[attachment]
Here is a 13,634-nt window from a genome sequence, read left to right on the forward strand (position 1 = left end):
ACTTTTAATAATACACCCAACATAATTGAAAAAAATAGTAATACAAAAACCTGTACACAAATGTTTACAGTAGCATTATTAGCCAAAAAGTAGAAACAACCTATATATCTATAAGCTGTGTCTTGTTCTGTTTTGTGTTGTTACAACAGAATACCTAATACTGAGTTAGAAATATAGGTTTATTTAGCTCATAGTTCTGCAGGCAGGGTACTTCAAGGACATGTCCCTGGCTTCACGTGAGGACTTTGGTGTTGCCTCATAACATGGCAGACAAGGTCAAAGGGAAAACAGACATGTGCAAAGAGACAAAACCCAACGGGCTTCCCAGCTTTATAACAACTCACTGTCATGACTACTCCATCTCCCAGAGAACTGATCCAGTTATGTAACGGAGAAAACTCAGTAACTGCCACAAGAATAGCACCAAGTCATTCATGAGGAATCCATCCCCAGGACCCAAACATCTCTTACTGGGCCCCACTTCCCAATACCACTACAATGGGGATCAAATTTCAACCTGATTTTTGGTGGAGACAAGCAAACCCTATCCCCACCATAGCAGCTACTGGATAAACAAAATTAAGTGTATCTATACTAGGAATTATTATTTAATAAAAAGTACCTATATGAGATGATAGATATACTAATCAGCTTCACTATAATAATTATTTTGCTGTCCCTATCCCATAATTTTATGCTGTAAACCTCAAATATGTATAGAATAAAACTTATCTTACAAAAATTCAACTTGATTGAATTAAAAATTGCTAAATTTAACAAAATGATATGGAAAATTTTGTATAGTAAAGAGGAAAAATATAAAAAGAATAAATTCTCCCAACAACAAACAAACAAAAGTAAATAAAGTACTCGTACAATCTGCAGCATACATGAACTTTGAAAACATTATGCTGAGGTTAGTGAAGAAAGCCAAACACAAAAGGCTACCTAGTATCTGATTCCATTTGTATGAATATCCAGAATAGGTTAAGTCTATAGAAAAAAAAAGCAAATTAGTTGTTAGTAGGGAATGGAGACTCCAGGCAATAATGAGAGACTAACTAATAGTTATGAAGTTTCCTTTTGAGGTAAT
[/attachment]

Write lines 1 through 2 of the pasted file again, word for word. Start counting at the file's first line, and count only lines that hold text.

Here is a 13,634-nt window from a genome sequence, read left to right on the forward strand (position 1 = left end):
ACTTTTAATAATACACCCAACATAATTGAAAAAAATAGTAATACAAAAACCTGTACACAAATGTTTACAGTAGCATTATTAGCCAAAAAGTAGAAACAACCTATATATCTATAAGCTGTGTCTTGTTCTGTTTTGTGTTGTTACAACAGAATACCTAATACTGAGTTAGAAATATAGGTTTATTTAGCTCATAGTTCTGCAGGCAGGGTACTTCAAGGACATGTCCCTGGCTTCACGTGAGGACTTTGGTGTTGCCTCATAACATGGCAGACAAGGTCAAAGGGAAAACAGACATGTGCAAAGAGACAAAACCCAACGGGCTTCCCAGCTTTATAACAACTCACTGTCATGACTACTCCATCTCCCAGAGAACTGATCCAGTTATGTAACGGAGAAAACTCAGTAACTGCCACAAGAATAGCACCAAGTCATTCATGAGGAATCCATCCCCAGGACCCAAACATCTCTTACTGGGCCCCACTTCCCAATACCACTACAATGGGGATCAAATTTCAACCTGATTTTTGGTGGAGACAAGCAAACCCTATCCCCACCATAGCAGCTACTGGATAAACAAAATTAAGTGTATCTATACTAGGAATTATTATTTAATAAAAAGTACCTATATGAGATGATAGATATACTAATCAGCTTCACTATAATAATTATTTTGCTGTCCCTATCCCATAATTTTATGCTGTAAACCTCAAATATGTATAGAATAAAACTTATCTTACAAAAATTCAACTTGATTGAATTAAAAATTGCTAAATTTAACAAAATGATATGGAAAATTTTGTATAGTAAAGAGGAAAAATATAAAAAGAATAAATTCTCCCAACAACAAACAAACAAAAGTAAATAAAGTACTCGTACAATCTGCAGCATACATGAACTTTGAAAACATTATGCTGAGGTTAGTGAAGAAAGCCAAACACAAAAGGCTACCTAGTATCTGATTCCATTTGTATGAATATCCAGAATAGGTTAAGTCTATAGAAAAAAAAAGCAAATTAGTTGTTAGTAGGGAATGGAGACTCCAGGCAATAATGAGAGACTAACTAATAGTTATGAAGTTTCCTTTTGAGGTAAT